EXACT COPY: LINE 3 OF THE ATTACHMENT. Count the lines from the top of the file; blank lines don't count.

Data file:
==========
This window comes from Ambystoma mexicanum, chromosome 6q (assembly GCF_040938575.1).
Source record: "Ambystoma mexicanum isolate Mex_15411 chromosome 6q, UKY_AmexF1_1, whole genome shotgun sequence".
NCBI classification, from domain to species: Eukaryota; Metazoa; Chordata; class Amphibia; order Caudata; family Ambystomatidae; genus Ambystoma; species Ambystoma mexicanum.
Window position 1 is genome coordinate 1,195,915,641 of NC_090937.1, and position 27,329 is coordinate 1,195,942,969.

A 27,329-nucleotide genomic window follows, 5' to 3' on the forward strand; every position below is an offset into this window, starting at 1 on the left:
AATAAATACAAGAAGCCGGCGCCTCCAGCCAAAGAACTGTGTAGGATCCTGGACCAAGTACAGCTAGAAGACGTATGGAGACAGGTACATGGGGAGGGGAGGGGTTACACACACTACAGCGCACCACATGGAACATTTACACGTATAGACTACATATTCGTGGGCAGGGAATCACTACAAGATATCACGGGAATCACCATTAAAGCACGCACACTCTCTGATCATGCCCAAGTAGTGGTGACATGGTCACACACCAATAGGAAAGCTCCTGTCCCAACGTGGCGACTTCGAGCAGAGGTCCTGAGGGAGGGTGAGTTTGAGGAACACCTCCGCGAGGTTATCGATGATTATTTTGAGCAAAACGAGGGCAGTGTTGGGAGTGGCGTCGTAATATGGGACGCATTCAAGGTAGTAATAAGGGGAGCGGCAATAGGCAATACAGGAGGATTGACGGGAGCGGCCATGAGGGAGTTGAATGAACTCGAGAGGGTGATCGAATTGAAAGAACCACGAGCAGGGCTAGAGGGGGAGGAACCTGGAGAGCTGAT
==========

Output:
NCBI classification, from domain to species: Eukaryota; Metazoa; Chordata; class Amphibia; order Caudata; family Ambystomatidae; genus Ambystoma; species Ambystoma mexicanum.